Alzheimer’s disease includes three basic stages
Usually a person at the primary stage of developing the Alzheimer’s disease:
- Has a gradually increasing confusion about where he is, while he also shows a tendency to lose his way.
- Lacks the ability to start activities on its own initiative and without guidance.
- Avoids facing new, unfamiliar situations, such as going on a trip.
- Presents delayed reactions and reduced learning ability.
- Begins to speak much slower compared to the past.
- Troubles managing his finances and settle his bills.
- Introduces poor judgement and makes incorrect decisions.
- May become cyclothimic and show signs of depression, discomfort and anxiety.
These symptoms are usually more intense when a person is found in a new environment, or has to face an unusual or unfamiliar incident.
During the middle stage of the disease the sufferer:
- Faces difficulty in recognizing cloze friends or even family members.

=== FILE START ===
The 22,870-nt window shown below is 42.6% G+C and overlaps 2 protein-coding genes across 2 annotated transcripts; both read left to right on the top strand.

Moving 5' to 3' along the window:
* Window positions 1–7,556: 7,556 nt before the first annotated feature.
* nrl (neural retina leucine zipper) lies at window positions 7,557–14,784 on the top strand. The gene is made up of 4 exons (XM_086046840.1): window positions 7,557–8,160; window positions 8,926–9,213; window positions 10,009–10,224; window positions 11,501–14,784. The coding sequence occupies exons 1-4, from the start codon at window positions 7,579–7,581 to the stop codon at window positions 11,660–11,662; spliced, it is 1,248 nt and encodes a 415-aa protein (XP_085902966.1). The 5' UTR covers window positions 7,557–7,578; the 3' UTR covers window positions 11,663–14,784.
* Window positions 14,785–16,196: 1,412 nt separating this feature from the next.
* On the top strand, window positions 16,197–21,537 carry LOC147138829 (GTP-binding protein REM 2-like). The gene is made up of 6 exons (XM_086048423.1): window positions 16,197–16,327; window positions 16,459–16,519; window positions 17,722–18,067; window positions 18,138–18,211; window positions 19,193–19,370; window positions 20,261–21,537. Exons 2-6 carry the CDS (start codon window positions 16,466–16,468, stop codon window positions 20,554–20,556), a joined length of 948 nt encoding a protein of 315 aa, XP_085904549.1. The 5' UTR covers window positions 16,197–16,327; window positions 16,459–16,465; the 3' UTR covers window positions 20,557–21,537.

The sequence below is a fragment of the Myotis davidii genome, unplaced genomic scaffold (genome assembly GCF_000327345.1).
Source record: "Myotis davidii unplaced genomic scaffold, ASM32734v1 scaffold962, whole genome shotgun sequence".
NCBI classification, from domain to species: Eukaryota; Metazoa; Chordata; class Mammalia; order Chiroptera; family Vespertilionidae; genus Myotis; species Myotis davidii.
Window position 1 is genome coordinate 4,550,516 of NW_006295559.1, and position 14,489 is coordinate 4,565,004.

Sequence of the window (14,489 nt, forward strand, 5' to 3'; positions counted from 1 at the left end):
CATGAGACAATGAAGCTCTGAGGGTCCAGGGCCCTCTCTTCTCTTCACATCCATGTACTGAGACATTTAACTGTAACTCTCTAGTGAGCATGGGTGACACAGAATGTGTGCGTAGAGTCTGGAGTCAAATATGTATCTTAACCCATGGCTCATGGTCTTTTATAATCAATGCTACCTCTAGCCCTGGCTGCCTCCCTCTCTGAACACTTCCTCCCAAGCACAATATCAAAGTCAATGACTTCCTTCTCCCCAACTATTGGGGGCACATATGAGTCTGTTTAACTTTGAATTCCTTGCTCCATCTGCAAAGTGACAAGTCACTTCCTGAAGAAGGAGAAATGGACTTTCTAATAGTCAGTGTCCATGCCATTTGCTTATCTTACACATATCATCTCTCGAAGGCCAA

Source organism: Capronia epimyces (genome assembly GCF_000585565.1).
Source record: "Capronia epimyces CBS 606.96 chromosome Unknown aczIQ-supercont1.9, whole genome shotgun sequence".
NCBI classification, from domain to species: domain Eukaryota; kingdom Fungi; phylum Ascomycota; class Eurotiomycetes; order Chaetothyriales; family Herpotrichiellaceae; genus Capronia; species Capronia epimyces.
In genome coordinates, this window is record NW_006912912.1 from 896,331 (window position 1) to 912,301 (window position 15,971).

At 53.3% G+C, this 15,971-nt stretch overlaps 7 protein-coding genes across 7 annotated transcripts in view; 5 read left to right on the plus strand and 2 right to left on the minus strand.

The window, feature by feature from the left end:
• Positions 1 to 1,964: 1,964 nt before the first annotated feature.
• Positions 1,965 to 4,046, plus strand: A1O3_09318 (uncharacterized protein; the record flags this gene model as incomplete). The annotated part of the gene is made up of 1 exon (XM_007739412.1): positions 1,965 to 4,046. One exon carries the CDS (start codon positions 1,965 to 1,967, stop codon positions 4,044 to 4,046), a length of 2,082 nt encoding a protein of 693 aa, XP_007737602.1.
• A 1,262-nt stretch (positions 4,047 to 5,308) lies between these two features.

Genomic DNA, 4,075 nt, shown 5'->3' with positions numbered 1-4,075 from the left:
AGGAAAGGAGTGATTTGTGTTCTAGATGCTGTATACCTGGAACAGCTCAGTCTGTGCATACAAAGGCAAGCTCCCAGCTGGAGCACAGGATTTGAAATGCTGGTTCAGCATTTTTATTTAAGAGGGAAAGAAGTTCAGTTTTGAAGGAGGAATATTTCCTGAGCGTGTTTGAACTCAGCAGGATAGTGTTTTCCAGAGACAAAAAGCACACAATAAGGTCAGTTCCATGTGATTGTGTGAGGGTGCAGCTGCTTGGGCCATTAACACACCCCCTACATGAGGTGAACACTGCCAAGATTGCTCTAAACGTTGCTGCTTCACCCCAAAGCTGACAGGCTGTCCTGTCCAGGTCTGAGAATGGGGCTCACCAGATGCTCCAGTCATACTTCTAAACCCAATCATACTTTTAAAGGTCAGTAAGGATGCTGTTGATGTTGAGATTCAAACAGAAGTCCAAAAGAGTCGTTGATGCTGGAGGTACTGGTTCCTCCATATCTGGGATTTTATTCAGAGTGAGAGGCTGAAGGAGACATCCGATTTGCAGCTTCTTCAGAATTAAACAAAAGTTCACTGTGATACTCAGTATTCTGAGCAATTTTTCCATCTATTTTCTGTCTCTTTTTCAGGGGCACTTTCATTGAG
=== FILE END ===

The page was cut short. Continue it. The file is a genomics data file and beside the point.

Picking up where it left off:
- Is restless and wanders around.
- Faces difficulties with simple tasks like reading, writing and arithmetic.
- Troubles organizing his thoughts in a logical order.
- Finds it difficult to get dressed.
- Gets angry very easily while can become hostile and therefore unavailable for cooperation.
- Believes absurd things, is suspicious towards the others and irritable.
- Needs constant supervision.
- Loses the track of time.
In the final stages of the Alzheimer’s disease, the patient presents the following symptoms:
- Is no longer able to have a bath, eat, get dressed or go to the toilet by himself.
- May be stuck in bed or in a wheelchair.
- Loses the ability of mastication.
- Loses easily his balance and may frequently fall down.
- Presents particularly great confusion at night and has insomnia.
- Cannot communicate verbally.
- Has urinary incontinence.